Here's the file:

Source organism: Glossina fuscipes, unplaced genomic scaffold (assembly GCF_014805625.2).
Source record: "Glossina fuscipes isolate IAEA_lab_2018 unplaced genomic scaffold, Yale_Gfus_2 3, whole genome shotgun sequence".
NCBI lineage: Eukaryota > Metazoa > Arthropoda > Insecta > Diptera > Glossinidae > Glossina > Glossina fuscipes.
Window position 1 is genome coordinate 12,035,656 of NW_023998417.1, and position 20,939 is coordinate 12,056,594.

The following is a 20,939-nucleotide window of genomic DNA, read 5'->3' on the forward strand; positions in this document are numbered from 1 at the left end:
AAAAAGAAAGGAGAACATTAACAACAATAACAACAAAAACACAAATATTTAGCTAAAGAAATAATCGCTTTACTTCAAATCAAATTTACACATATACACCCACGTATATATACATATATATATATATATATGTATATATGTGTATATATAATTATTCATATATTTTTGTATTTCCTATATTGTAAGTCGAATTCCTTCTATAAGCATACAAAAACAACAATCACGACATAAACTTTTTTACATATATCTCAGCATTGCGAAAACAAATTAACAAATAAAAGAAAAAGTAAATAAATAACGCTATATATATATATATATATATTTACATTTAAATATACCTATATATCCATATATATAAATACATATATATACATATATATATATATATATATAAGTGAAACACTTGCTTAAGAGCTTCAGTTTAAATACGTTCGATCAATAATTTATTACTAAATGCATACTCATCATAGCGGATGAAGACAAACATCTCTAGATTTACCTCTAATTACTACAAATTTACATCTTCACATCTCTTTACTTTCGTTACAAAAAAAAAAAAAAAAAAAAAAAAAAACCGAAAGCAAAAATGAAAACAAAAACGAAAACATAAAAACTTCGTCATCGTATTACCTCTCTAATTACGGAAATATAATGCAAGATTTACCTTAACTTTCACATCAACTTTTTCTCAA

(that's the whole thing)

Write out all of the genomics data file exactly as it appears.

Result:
Source organism: Glossina fuscipes, unplaced genomic scaffold (assembly GCF_014805625.2).
Source record: "Glossina fuscipes isolate IAEA_lab_2018 unplaced genomic scaffold, Yale_Gfus_2 3, whole genome shotgun sequence".
NCBI lineage: Eukaryota > Metazoa > Arthropoda > Insecta > Diptera > Glossinidae > Glossina > Glossina fuscipes.
Window position 1 is genome coordinate 12,035,656 of NW_023998417.1, and position 20,939 is coordinate 12,056,594.

The following is a 20,939-nucleotide window of genomic DNA, read 5'->3' on the forward strand; positions in this document are numbered from 1 at the left end:
AAAAAGAAAGGAGAACATTAACAACAATAACAACAAAAACACAAATATTTAGCTAAAGAAATAATCGCTTTACTTCAAATCAAATTTACACATATACACCCACGTATATATACATATATATATATATATATGTATATATGTGTATATATAATTATTCATATATTTTTGTATTTCCTATATTGTAAGTCGAATTCCTTCTATAAGCATACAAAAACAACAATCACGACATAAACTTTTTTACATATATCTCAGCATTGCGAAAACAAATTAACAAATAAAAGAAAAAGTAAATAAATAACGCTATATATATATATATATATATTTACATTTAAATATACCTATATATCCATATATATAAATACATATATATACATATATATATATATATATATAAGTGAAACACTTGCTTAAGAGCTTCAGTTTAAATACGTTCGATCAATAATTTATTACTAAATGCATACTCATCATAGCGGATGAAGACAAACATCTCTAGATTTACCTCTAATTACTACAAATTTACATCTTCACATCTCTTTACTTTCGTTACAAAAAAAAAAAAAAAAAAAAAAAAAAACCGAAAGCAAAAATGAAAACAAAAACGAAAACATAAAAACTTCGTCATCGTATTACCTCTCTAATTACGGAAATATAATGCAAGATTTACCTTAACTTTCACATCAACTTTTTCTCAA